A few weeks ago, I received a text from another parent regarding my son.
Surprisingly, it was not a late Friday night knock on the door.
She told me that my son was driving 15 mph over the speed limit on the highway with her son in the car. She knew this from an app and suggested that I get the app too.
I decided not to.
When I confronted my son about his driving, he became upset.
His friend got a ride with him to the band concert because his parents didn’t want to attend. No one bothered to show up on his behalf. But they complained about my son’s driving.
My son said that if they have a problem with the way he drives, then maybe they should take their son and be involved in his life.
I don’t want my son to speed on the highway, but I have to agree with him. What good is constant nagging without being an involved parent??
I already have the app that tracks my children. I know where they are at all times.
I have the app that tracks their grades. I know about every missing assignment, every time they were a few minutes late to class, and every bad grade.
Every night could be a nag fest.
Did you turn in that assignment yet??
How is it going to make them responsible for their own lives if they constantly have mom and dad telling them what they need to do?? How can they think for themselves if we already have a solution for every problem??
Sometimes I think parenting was a lot easier when parents didn’t know so much.
I remember bringing my report cards home and the screaming and threatening only lasted a day or two. Sometimes I was even surprised by my grades.
I remember going to the library (where people smoked cigarettes) if I needed answers to questions. Shocking, I know. This comment should almost give my blog an R rating. The librarians had all the answers or knew where to find them, kind of like Siri.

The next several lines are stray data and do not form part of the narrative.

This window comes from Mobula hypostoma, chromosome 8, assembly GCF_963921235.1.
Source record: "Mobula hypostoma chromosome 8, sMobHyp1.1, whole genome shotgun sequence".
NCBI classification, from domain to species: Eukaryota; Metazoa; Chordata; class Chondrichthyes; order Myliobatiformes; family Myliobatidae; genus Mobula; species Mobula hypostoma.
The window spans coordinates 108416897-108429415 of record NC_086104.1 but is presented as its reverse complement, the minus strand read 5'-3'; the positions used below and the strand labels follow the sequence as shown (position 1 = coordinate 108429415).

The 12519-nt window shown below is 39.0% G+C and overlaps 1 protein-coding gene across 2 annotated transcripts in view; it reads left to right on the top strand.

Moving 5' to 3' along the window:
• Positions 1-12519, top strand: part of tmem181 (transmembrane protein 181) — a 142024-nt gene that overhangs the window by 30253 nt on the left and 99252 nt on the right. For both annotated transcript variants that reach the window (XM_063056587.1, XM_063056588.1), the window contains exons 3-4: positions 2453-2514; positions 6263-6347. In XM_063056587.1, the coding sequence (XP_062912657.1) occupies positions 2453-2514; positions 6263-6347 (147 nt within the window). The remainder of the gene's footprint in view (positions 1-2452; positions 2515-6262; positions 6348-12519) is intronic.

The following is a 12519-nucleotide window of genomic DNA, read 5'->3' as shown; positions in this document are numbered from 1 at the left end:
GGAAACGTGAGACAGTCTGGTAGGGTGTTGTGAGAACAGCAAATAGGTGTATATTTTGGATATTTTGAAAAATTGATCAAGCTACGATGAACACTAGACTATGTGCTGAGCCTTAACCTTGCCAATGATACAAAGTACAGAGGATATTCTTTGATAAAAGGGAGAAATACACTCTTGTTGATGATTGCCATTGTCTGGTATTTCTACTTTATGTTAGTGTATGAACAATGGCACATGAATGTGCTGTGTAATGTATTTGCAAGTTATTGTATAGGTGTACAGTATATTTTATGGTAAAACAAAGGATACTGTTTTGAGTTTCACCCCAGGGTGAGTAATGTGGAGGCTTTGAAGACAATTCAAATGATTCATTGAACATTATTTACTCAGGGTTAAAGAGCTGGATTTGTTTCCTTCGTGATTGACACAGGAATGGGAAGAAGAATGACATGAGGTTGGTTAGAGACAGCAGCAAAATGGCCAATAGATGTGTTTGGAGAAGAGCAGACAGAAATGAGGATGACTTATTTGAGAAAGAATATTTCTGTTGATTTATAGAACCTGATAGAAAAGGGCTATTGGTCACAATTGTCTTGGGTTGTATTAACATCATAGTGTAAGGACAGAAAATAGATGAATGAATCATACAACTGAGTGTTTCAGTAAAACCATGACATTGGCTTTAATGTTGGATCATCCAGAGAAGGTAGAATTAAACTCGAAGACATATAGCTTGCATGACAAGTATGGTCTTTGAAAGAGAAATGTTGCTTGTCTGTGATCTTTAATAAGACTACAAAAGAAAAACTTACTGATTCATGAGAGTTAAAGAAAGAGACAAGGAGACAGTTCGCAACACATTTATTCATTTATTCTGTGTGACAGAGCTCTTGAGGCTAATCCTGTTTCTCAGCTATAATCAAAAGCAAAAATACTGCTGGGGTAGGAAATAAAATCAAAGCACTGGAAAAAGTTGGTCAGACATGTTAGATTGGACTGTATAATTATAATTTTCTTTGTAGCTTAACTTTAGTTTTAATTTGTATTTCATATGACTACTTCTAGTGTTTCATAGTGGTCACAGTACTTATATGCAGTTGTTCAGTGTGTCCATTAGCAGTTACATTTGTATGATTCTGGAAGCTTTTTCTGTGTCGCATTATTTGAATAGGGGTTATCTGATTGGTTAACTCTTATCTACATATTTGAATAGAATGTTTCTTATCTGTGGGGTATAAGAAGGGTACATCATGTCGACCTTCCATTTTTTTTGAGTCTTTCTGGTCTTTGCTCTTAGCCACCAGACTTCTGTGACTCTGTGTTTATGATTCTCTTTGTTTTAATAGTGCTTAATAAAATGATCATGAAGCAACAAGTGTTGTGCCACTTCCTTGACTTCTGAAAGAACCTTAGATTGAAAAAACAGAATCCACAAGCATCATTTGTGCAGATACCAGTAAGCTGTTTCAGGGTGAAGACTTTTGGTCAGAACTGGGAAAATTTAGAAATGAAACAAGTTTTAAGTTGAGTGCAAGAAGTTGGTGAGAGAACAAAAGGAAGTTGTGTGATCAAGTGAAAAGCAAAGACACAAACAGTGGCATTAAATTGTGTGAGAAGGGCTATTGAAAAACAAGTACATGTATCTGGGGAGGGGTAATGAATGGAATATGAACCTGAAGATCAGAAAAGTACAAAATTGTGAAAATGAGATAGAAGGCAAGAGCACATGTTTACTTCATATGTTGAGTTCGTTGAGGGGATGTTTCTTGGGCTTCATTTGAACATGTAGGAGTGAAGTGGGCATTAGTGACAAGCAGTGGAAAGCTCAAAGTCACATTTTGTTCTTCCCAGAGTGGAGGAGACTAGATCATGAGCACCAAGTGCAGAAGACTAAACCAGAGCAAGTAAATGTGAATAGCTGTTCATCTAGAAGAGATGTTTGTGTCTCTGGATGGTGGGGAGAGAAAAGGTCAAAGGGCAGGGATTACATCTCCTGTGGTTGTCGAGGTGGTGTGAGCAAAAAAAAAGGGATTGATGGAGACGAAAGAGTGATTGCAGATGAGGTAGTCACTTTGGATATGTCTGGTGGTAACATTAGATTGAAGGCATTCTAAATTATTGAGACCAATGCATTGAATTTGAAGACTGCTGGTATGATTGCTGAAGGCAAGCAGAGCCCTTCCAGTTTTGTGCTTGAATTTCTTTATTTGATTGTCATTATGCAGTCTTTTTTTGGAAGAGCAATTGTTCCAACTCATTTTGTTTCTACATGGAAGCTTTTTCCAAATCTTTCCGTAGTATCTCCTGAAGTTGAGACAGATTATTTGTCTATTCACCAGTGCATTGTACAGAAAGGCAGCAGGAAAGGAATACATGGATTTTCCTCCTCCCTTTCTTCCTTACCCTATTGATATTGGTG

I remember my parents saying that I had it made in my day because a bus picked us up for school. They had to walk uphill both ways to a one room schoolhouse that didn’t have indoor plumbing.
Every generation seems to think that the next generation has it so much easier. But is it really true with this generation?
When I was a kid, I spent my summers riding my bike around town from morning to night. Sometimes the chain fell off or I got a flat tire. Sometimes there was a storm.
I didn’t have a phone to call someone to pick me up. I had to solve my own problems.
I feel like some of that is missing in today’s world.
I wonder when we convinced ourselves that it wasn’t safe for our kids to ride their bikes around all day.
Parents worry about sexual predators, but somehow we convince ourselves that having our kids inside on the internet is safer than riding a bike around town.
To think we didn’t even wear helmets. That would be considered bad parenting today.
Now my kids can’t live without their phones. My daughter called me from her friend’s phone this morning saying that she forgot her phone at home and asked if I could bring it to school for her. I said ‘no’. I told her that I lived my first 18 years without a phone. I’m certain that she could survive for one day.
The kids of today have phone separation anxiety. They are bored or antsy when they have to be without the internet or their phones for more than a few minutes. They run up huge amounts of data on long car rides. They don’t know how to get anywhere because they never look out the window, yet they are lost without their phones.
What kind of life is that?
I think that my kids are wasting their young years watching everyone else live online. But yet they need to stay up to date on technology if they want to have a good career. We’re damned if we do. We’re damned if we don’t. We struggle with them and ourselves over limits.
We don’t know what to do. We can’t relate. We never had this. More often then not, we need our kids help to make technology work. It can be very frustrating.
There is such a huge technology gap between what I know and what my kids know. I would need them to set up the parental controls. Why bother? They are always 10 steps ahead of me. How can I adequately monitor them?
It will be interesting to see how the next generation of parents respond to these issues. I think it will be much easier for them since there won’t be as much of a technology gap between the generations.
Forget helicopter parenting! I feel like I am parenting from my horse and buggy. Meanwhile, my kids are driving the fast snazzy automobile of technology. I can never keep up.
For the first time in history, I think that our children are teaching us more than they are learning from us. This scares me..